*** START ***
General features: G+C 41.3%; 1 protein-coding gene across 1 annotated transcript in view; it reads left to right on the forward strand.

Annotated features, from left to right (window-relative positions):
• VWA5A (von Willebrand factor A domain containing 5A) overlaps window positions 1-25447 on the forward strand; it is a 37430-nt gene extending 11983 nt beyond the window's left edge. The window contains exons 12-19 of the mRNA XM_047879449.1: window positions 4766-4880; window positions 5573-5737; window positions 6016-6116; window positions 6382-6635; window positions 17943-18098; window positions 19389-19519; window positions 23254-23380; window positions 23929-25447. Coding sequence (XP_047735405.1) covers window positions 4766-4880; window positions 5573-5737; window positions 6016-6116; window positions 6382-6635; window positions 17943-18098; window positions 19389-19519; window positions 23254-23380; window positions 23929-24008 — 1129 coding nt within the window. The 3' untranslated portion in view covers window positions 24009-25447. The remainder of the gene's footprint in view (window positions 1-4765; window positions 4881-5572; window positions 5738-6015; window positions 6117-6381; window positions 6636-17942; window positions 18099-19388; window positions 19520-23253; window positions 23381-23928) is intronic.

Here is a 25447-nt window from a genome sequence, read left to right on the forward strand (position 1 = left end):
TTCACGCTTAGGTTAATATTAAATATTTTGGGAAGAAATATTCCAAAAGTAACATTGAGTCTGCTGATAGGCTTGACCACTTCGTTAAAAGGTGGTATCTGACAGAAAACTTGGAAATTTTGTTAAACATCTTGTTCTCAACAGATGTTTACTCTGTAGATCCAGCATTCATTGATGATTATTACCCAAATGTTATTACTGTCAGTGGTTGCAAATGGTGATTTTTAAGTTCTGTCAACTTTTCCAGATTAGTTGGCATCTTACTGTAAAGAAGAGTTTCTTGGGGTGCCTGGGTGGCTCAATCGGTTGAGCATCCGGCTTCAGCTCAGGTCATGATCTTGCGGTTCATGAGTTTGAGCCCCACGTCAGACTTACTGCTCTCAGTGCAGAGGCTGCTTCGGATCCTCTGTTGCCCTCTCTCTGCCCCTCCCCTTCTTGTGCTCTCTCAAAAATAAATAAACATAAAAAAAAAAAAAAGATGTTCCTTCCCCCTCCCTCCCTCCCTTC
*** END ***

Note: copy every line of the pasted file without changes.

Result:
General features: G+C 41.3%; 1 protein-coding gene across 1 annotated transcript in view; it reads left to right on the forward strand.

Annotated features, from left to right (window-relative positions):
• VWA5A (von Willebrand factor A domain containing 5A) overlaps window positions 1-25447 on the forward strand; it is a 37430-nt gene extending 11983 nt beyond the window's left edge. The window contains exons 12-19 of the mRNA XM_047879449.1: window positions 4766-4880; window positions 5573-5737; window positions 6016-6116; window positions 6382-6635; window positions 17943-18098; window positions 19389-19519; window positions 23254-23380; window positions 23929-25447. Coding sequence (XP_047735405.1) covers window positions 4766-4880; window positions 5573-5737; window positions 6016-6116; window positions 6382-6635; window positions 17943-18098; window positions 19389-19519; window positions 23254-23380; window positions 23929-24008 — 1129 coding nt within the window. The 3' untranslated portion in view covers window positions 24009-25447. The remainder of the gene's footprint in view (window positions 1-4765; window positions 4881-5572; window positions 5738-6015; window positions 6117-6381; window positions 6636-17942; window positions 18099-19388; window positions 19520-23253; window positions 23381-23928) is intronic.

Here is a 25447-nt window from a genome sequence, read left to right on the forward strand (position 1 = left end):
TTCACGCTTAGGTTAATATTAAATATTTTGGGAAGAAATATTCCAAAAGTAACATTGAGTCTGCTGATAGGCTTGACCACTTCGTTAAAAGGTGGTATCTGACAGAAAACTTGGAAATTTTGTTAAACATCTTGTTCTCAACAGATGTTTACTCTGTAGATCCAGCATTCATTGATGATTATTACCCAAATGTTATTACTGTCAGTGGTTGCAAATGGTGATTTTTAAGTTCTGTCAACTTTTCCAGATTAGTTGGCATCTTACTGTAAAGAAGAGTTTCTTGGGGTGCCTGGGTGGCTCAATCGGTTGAGCATCCGGCTTCAGCTCAGGTCATGATCTTGCGGTTCATGAGTTTGAGCCCCACGTCAGACTTACTGCTCTCAGTGCAGAGGCTGCTTCGGATCCTCTGTTGCCCTCTCTCTGCCCCTCCCCTTCTTGTGCTCTCTCAAAAATAAATAAACATAAAAAAAAAAAAAAGATGTTCCTTCCCCCTCCCTCCCTCCCTTC